This is not an uncommon conversation for me to have. Sometimes it's the bicycle battery that initiates the conversation, sometimes it's my bike helmet, sometimes it's the fact that somebody saw me ride in. Whatever instigates things, these conversations never cease to impress me because of how fond people feel toward my bike commute; and the fact that I commute on an electric bicycle only seems to sweeten the deal.

I don't think they're impressed at the physicality of it. After all, riding an electric bicycle is not particularly physically exerting. The sense I have of what they tell me is that they just think it's cool to ride a bike to work, and that it's cool to ride an electric bicycle. They think it seems like a fun thing to do, and they appear to wish they could do it themselves. Their reaction toward me is a lot like the reaction you'd get from someone if you told them you just rode a really cool rollercoaster or something. It's appreciative excitement.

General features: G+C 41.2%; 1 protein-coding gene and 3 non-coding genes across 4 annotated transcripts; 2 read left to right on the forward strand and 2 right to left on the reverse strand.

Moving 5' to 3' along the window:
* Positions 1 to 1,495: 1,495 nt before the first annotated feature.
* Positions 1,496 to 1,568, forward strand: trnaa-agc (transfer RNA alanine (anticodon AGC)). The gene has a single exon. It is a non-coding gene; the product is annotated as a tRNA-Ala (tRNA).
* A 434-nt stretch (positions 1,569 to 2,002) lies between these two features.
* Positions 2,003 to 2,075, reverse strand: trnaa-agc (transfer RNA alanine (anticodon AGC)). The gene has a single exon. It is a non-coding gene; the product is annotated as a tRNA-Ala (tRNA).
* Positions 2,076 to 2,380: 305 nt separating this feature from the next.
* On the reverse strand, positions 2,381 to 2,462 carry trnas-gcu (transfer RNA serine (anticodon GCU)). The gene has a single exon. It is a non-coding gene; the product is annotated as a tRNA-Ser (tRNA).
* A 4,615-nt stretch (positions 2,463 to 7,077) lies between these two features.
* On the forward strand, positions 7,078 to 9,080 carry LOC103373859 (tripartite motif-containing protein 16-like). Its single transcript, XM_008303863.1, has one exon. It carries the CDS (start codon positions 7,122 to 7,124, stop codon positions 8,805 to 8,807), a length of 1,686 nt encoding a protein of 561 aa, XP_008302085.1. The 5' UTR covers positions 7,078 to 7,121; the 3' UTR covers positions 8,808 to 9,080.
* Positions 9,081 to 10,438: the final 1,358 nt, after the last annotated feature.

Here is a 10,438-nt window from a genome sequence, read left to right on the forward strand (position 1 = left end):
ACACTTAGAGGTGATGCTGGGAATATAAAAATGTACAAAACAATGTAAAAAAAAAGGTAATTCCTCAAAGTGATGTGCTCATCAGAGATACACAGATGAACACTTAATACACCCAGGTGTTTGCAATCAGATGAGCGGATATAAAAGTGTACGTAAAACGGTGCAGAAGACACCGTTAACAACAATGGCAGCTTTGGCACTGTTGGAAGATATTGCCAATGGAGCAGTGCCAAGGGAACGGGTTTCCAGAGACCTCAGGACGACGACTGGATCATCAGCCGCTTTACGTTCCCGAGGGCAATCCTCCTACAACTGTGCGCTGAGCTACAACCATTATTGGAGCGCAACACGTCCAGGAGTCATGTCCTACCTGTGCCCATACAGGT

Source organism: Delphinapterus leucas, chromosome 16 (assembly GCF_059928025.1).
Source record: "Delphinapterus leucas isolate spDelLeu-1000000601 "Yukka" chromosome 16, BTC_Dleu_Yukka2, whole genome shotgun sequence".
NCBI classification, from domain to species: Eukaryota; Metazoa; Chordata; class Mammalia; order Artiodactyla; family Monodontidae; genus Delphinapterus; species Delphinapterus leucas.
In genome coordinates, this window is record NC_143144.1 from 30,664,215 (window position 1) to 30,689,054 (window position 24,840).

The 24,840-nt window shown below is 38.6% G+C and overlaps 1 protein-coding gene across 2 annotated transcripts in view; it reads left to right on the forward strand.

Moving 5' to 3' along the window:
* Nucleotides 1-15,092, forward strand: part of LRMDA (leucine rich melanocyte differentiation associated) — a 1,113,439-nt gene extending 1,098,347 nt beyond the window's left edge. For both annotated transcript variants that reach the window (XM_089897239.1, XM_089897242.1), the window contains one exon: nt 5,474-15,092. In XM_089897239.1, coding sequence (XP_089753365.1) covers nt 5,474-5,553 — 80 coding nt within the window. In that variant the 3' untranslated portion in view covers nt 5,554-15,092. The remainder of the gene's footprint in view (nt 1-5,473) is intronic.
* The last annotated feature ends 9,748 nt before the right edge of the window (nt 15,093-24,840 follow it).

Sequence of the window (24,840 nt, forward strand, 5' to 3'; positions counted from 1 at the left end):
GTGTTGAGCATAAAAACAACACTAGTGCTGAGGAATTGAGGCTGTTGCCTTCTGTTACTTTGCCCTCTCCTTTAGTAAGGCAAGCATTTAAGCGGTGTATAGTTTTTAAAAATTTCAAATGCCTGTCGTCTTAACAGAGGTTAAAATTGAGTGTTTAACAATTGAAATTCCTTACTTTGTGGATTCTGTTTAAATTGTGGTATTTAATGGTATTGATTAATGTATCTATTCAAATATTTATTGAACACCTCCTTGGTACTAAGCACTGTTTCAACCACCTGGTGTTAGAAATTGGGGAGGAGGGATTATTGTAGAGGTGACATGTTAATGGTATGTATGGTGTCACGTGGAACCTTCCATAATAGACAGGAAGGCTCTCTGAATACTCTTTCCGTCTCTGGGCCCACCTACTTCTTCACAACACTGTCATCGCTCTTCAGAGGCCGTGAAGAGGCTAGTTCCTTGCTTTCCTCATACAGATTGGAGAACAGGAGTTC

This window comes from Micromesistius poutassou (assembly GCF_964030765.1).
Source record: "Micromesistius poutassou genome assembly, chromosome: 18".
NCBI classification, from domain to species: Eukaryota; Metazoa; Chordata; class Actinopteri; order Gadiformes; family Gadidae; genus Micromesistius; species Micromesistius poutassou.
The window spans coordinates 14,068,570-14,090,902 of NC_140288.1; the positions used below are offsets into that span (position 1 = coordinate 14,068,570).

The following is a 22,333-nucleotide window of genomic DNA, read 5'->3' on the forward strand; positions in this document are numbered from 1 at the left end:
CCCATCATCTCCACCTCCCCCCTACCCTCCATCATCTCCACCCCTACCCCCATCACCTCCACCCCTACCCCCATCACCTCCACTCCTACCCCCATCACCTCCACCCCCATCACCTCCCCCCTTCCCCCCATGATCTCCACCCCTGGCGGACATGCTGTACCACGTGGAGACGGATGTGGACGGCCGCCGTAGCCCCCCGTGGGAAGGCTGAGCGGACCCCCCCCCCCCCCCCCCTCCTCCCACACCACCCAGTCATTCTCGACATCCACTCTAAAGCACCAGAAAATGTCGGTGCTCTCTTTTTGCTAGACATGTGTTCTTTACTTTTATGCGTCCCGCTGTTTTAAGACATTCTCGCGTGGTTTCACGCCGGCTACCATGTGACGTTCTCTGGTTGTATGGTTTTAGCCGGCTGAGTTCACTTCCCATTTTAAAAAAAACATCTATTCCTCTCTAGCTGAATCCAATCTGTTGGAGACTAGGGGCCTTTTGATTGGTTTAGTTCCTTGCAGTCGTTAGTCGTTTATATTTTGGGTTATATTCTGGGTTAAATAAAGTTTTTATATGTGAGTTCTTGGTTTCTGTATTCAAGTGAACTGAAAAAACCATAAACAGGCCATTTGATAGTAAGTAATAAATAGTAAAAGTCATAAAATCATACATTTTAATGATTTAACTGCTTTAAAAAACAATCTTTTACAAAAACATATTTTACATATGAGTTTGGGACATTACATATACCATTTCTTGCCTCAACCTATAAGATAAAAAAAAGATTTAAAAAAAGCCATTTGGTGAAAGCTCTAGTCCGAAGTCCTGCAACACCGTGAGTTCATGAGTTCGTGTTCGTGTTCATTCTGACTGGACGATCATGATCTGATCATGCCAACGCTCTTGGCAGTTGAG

Needless to say, I happen to agree: I think biking to work is fun, and cool, and exciting, and I feel fortunate that I can do it. It brings a smile to my face; it's so much more fun than driving. It's a big increase in my quality of life.

Imagine how much fun the man I met in the elevator this morning could be having if he, too, owned an electric bicycle and used it to commute to work. It would no longer be an impressive thing to talk to me about; it would be something that other people would talk to him about. He could be the one feeling the wind on his face as he zips through the side-streets, the back routes, and the bike paths. He could be the one telling his colleagues how much fun it is to ride a beautiful machine like that to work every day. He could be the one saving gas money and wear and tear. He could be the one showing up to work with a big smile on his face.

All he has to do is buy a bike.

*        *        *

Memorial Day weekend was surprisingly great for me, too.